Alwaght- The end of Donald Trump’s presidency shifted the political observers’ focus to foreign policy even more than on domestic issues. In this area, the new President Joe Biden said during the election debates that one of the main priorities of his policy was return to the international community and multilateralism. He added that he wanted an end to Trump’s “embracing” of the dictators and bullies and reembracing the US allies.
Even in other statements, Biden had explicitly challenged Trump’s policies in support of authoritarian Arab regimes in the Persian Gulf. For the first time since his presidency, Biden has taken such a stand against the Myanmar military coup plotters who last week seized the power from legitimate government.
Following the power grab by the junta and arrest of senior government officials, including Prime Minister Aung San Suu Kyi, Biden issued a statement announcing that Washington lifted past decade the sanctions against Myanmar as the democratic process moved forward in the country. But moving backwards in this path would trigger a fast review of the sanctions relief decision and appropriate actions.
The UAE is also one of the important actors and perhaps the most important points of Biden’s foreign policy test in defense of democracy and opposition to authoritarian regimes. Led by Crown Prince Abu Dhabi Mohammed bin Zayed, the Persian Gulf state has been actively interfering in the regional affairs and beyond for the past two decades. This trend intensified, especially during the presidency of Donald Trump. As the White House offered strategic support for Abu Dhabi at the diplomatic and military levels, the Emirati rulers intervened even deeper in the regional states’ affairs.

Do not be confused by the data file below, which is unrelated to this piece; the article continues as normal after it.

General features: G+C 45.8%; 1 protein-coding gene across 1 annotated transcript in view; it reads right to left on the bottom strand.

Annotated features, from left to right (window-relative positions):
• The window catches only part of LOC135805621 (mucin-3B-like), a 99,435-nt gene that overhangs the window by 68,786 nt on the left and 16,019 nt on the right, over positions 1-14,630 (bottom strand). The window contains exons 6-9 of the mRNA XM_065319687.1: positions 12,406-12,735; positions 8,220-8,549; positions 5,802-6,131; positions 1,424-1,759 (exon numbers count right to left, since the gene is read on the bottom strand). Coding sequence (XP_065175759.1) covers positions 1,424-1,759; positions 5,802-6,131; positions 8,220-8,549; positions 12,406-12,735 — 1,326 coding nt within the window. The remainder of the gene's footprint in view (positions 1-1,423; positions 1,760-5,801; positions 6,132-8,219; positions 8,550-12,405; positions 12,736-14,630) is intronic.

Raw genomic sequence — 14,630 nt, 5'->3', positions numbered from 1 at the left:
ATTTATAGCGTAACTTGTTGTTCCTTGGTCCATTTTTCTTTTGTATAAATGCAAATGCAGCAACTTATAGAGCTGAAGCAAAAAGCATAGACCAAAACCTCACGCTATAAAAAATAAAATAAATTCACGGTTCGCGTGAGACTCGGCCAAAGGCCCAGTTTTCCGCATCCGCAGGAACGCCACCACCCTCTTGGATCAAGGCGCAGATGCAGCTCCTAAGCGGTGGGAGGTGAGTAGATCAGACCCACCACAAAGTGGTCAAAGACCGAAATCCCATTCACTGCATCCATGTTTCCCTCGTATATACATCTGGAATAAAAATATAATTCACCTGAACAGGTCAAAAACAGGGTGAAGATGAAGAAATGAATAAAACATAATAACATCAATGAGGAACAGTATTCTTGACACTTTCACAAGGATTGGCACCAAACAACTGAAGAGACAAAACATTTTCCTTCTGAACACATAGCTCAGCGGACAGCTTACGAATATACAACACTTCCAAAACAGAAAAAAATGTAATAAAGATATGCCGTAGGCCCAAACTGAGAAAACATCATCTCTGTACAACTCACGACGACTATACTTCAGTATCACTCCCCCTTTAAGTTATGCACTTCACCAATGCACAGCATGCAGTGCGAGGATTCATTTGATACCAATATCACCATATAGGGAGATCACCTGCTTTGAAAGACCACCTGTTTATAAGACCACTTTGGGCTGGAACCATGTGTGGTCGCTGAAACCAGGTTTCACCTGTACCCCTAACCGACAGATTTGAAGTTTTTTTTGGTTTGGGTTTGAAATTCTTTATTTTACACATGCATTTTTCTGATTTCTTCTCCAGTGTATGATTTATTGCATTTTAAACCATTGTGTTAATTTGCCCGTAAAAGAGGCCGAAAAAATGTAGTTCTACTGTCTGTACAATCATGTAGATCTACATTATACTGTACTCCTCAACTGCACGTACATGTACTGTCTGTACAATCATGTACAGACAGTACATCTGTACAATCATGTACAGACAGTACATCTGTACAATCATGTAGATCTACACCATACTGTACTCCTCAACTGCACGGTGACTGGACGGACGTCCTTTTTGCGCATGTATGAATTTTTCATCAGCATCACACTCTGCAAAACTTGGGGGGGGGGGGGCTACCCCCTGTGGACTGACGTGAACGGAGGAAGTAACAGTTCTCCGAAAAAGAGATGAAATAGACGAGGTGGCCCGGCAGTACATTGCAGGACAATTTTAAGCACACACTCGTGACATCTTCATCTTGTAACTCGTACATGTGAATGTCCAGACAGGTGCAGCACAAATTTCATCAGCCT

With this in mind, what policy would Biden adopt towards the UAE during his presidency?
UAE foreign policy moved against the US’s
Exploiting Trump presidency, the UAE over the past four years advanced its policy under the foreign policy czar bin Zayed and clashed with the American policy in a set of areas. This makes Biden’s mission regarding Abu Dhabi harder. Over the past two years, the Emiratis embarked on a path regarding the Libyan crisis totally conflicting with that of Washington. Setting up its military bases in the war-ravaged North African country and using drones to provide support to General Khalifa Haftar’s battle against the internationally-recognized Government of National Accord in Tripoli, the UAE has so caused death of many civilians. The oil-rich Arab country even backed financially and logistically the Russian mercenary organization Wagner Group in Libya.
Even on a larger scale, the UAE’s role in Yemen has been much worse and more catastrophic. The country, accompanied by Saudi Arabia, has been responsible for the killing of hundreds of innocent Yemeni citizens since March 2015, and has been accomplice in creation of a huge humanitarian crisis in the already-impoverished country. Despite the announcement of a withdrawal from Yemen in 2019, the Emiratis are still in full coordination with Riyadh and continue their all-out blockade on the country, in stark contrast to Biden’s stated strategy.